For this particular part of the process, safety will need to be the main priority. You should keep your hands and tools clear of the circuitry in the amp. Meanwhile, the metal of the screwdriver will be conductive so you should keep it only on the plastic handle. You should be careful that you only touch the screwdriver to the adjustment slot in the bias trimmer. Many people prefer using the “One Hand Rule” when working on the live circuit. This will involve keeping one hand in your pocket. This will allow you to avoid contact with a grounded surface like the chassis of the amp.
You will be making small adjustments to the bias trimmer and moving your hand away from the amp. Then, you should check the bias meter. You’ll be repeating the process while making minor adjustments until the bias matches perfectly the bias point from the calculator. Once the bias point is finally set, you’ll observe it to ensure that it isn’t drifting. Small fluctuations will be normal. You are only ensuring that it isn’t dramatically rising or falling. Depending on the tolerance of different parts used in the amp, the bias could be slightly different for each tube. In such situations, you should set the highest number to 70%.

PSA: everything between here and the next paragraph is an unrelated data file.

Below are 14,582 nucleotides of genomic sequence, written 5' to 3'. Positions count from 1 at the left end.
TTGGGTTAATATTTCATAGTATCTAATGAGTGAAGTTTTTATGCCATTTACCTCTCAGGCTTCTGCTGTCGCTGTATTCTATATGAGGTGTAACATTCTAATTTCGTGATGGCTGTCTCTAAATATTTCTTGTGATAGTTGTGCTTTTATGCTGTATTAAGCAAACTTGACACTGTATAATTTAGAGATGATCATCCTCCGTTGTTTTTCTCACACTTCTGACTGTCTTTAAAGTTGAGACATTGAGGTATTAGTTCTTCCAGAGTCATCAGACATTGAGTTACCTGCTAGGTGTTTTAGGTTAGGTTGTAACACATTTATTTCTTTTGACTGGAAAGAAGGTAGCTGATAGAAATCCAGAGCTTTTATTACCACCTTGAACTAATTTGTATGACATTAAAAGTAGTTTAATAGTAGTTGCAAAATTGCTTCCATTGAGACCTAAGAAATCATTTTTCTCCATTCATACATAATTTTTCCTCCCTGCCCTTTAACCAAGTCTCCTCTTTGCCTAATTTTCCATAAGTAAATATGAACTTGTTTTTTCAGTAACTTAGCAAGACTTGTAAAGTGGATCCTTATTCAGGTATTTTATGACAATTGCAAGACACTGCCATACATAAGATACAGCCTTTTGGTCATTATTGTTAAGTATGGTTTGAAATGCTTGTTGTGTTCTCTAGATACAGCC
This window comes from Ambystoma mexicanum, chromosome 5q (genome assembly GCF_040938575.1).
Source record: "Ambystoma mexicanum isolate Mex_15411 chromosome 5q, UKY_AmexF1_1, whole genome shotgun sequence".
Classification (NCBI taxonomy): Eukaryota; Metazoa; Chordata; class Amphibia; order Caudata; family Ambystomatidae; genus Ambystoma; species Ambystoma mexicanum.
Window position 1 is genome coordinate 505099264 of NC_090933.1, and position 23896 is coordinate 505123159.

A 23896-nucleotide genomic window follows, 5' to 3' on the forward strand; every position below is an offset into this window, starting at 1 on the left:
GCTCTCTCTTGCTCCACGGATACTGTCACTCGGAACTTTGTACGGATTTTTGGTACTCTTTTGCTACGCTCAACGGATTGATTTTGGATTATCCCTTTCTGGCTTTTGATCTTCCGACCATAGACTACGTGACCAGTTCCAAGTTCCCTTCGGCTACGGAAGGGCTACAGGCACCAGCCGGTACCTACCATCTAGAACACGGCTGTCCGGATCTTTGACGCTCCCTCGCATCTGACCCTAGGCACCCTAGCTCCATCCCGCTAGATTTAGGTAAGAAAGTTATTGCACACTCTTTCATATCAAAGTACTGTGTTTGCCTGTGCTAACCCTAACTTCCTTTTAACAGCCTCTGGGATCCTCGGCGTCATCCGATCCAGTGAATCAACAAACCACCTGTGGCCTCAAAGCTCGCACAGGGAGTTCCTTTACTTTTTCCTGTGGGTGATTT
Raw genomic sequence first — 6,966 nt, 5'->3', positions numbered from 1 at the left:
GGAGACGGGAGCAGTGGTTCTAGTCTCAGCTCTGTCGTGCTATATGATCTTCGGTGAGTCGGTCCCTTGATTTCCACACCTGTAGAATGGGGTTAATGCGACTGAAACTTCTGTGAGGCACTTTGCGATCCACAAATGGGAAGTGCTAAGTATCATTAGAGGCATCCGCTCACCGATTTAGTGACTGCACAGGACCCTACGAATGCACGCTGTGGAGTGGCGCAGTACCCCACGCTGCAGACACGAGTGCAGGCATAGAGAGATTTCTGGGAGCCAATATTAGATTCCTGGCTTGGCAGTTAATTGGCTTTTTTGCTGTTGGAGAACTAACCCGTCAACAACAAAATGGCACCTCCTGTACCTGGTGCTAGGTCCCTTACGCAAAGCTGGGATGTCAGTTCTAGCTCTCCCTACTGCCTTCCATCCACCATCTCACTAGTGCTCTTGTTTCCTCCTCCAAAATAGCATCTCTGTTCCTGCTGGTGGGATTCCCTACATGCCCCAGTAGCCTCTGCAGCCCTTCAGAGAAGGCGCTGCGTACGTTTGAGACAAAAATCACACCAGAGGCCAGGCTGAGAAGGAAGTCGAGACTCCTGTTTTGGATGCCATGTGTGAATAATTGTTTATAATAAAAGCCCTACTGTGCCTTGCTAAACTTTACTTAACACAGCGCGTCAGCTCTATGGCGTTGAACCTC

This step isn’t necessary, but you could connect the amp to a scope. This way, you’ll get the correct curve form as you’re getting close to the correct bias point. When you’re satisfied with the bias settings, you’ll power down the amp and then unplug it. The tubes will be hot, so you will have to allow them some time to cool down before touching them. Once they’ve cooled down, you should remove the bias probes and replace the tubes in the sockets. Finally, you should carefully reassemble the amp, keeping in mind that the capacitors may still hold a charge if they haven’t been manually discharged.
Thank you for reading. Hopefully, now you know a lot more about bias in guitar amps, how to bias a tube amp, why is tube amp bias important, how to adjust bias on a tube amp, and more. To bias the tube amp, it will involve connecting the amp, connecting the bias meter, calculating the bias current, and adjusting the bias.
Featured Image: Peters Amplification